A study conducted by the University of Macau (UM) has yielded a breakthrough that is expected to markedly enhance the efficacy of cancer immunotherapy. The collaborative study was led by Prof Chen Xin from UM’s Institute of Chinese Medical Sciences and Dr Joost J Oppenheim from the National Cancer Institute in the United States. The result of this study challenges the traditional view points and proposes a new method for cancer immunotherapy. This study was highly praised by research community and was just featured in The Scientist, an influential international magazine that reports on the most exciting discoveries and innovative trends across the spectrum of life science.
A team from the State Key Laboratory of Analog and Mixed-Signal VLSI (AMS-VLSI Lab) presented their research findings at the 64th International Solid-State Circuits Conference (ISSCC) of the Institute of Electrical and Electronics Engineers(IEEE). Six papers from UM were accepted at this year’s conference, making UM one of the institutions with the most papers presented at the conference.
The State Key Laboratory of Quality Research in Chinese Medicine under the Institute of Chinese Medical Sciences and the National Cancer Institute under the United States National Institutes of Health, have made significant progress in a collaborative research project on safer and more effective treatment for cancer and autoimmune diseases. The related findings have been published in Science Signaling under Science magazine.
A paper by UM scholars was published in Lab on a Chip, a publication under the Royal Society of Chemistry in the United Kingdom. The paper proposes a new technique that can quickly identify the DNA of multiple potential pathogens causing septicemia from a single droplet. This new technique will allow medical workers to promptly identify pathogens and administer treatment in remote mountainous regions. This is yet another breakthrough in UM’s microchip research. The related system is expected to be put into production within the next two years.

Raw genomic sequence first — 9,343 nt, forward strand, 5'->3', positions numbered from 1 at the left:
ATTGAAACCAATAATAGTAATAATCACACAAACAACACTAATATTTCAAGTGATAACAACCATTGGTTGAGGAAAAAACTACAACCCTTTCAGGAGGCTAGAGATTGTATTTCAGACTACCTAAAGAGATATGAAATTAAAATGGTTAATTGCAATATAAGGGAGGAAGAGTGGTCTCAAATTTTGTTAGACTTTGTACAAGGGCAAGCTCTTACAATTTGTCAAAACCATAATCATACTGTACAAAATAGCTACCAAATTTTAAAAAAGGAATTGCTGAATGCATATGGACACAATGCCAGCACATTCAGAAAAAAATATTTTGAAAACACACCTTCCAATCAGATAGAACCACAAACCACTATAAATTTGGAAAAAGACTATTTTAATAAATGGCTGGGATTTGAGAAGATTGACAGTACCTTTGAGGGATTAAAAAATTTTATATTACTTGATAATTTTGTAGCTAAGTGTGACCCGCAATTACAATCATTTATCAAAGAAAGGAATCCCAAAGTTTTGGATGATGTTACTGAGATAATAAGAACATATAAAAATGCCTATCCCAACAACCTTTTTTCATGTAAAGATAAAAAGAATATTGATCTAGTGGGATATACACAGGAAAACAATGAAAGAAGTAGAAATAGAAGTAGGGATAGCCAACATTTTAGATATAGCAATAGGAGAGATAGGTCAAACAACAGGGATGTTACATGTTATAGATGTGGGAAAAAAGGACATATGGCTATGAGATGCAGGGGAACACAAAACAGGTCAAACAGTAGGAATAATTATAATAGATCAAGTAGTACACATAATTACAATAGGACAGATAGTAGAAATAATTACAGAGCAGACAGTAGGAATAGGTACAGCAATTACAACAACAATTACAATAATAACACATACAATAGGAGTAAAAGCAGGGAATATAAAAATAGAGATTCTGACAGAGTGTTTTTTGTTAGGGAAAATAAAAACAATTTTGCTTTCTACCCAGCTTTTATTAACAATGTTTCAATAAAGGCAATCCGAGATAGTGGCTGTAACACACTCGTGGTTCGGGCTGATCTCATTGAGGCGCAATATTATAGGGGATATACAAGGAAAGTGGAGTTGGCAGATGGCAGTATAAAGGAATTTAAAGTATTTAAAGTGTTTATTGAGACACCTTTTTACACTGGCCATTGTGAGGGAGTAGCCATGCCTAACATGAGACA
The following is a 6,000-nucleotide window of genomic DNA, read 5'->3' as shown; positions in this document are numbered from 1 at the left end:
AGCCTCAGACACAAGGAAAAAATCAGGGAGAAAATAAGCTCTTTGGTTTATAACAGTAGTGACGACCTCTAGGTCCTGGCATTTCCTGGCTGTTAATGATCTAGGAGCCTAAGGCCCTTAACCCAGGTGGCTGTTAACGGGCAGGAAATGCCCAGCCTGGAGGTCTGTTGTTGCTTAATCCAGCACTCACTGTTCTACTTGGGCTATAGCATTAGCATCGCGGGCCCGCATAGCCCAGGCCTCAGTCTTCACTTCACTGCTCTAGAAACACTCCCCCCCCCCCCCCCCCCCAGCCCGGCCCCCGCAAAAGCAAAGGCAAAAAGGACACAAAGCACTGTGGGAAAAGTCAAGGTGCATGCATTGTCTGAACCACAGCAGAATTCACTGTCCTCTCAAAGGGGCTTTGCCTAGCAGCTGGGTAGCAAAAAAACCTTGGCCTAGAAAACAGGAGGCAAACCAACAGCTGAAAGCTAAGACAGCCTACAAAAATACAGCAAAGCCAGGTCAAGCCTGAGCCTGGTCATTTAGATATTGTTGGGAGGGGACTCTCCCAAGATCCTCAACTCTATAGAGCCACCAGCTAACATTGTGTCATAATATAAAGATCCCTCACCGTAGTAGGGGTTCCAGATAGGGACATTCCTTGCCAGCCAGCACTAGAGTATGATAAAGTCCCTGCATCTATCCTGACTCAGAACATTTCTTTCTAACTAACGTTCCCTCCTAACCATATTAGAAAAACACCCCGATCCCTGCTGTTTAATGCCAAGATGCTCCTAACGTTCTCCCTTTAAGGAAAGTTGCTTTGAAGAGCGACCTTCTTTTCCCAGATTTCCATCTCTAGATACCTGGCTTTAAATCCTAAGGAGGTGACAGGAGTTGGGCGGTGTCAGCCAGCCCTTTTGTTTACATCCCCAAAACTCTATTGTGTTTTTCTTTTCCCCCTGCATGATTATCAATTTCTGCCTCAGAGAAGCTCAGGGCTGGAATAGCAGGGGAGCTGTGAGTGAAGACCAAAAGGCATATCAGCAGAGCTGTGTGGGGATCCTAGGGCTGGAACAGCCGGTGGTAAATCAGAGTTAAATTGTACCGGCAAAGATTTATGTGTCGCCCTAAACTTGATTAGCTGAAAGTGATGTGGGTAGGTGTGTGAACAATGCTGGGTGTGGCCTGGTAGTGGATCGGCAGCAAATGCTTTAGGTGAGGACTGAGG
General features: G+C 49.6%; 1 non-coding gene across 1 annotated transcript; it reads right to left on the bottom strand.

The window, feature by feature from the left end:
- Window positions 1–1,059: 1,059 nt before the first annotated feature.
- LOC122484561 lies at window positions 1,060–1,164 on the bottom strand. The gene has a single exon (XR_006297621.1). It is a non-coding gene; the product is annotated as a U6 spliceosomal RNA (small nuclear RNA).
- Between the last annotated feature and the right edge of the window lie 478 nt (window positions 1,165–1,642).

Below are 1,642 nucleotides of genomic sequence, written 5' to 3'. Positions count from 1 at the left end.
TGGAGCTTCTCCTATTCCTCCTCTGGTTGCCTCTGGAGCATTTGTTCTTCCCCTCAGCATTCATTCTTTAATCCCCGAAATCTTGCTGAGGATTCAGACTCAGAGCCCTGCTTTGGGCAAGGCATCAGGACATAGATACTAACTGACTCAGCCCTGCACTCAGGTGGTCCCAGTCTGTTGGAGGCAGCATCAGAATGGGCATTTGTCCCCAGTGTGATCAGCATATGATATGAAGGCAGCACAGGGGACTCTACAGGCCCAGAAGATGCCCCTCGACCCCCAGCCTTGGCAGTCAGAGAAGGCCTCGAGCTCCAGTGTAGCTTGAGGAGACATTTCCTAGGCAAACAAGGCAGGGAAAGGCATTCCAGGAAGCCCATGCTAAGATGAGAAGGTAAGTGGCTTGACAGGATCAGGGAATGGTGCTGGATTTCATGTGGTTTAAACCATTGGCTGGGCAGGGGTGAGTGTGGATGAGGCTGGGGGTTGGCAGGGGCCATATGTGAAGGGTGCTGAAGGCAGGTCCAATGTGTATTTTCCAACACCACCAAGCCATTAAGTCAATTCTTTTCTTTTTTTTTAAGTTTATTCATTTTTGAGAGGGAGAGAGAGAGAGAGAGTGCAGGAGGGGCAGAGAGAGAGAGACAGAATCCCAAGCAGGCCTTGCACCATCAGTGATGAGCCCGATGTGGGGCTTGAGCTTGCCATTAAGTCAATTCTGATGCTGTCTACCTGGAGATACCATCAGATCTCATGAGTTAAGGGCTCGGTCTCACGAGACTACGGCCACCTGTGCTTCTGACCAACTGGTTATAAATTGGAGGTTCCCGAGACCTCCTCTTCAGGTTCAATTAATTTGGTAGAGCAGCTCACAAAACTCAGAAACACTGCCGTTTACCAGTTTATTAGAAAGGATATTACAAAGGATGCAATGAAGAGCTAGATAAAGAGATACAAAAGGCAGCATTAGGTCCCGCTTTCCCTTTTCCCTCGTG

A research team from UM has achieved a significant breakthrough in drug susceptibility test for cancer cell lines and human primary cancers by combining their expertise in precision medicine, microfluidic chip, and image processing. The screening method shortened the analysis process to within 24 hours, which was made possible by a cutting-edge, state-of-the-art technology developed in-house that merges biology and electronics, which laid a foundation for evidence-based drug susceptibility tests for precision cancer therapy. The work has been published in the open access journal Scientific Reports under the Nature Publishing Group.
A paper, co-authored by Prof Yuen Ka-Veng from the Department of Civil and Environmental Engineering, , and Prof Mu Heqing from the South China University of Technology, has been ranked the second most cited paper among over 120 papers published in 2015 and 2016 in Computer-Aided Civil and Infrastructure Engineering. Their study is expected to play a crucial role in the development of real-time structural health monitoring system for large infrastructure and buildings.
Prof Philip Chen, chair professor of the FST, received the 2017 Institute of Electrical and Electronics Engineers Transactions on Neural Networks and Learning Systems Outstanding Paper Award, for his first-authored paper titled ‘Adaptive Consensus Control for a Class of Nonlinear Multi-agent Time-delay Systems Using Neural Network’.
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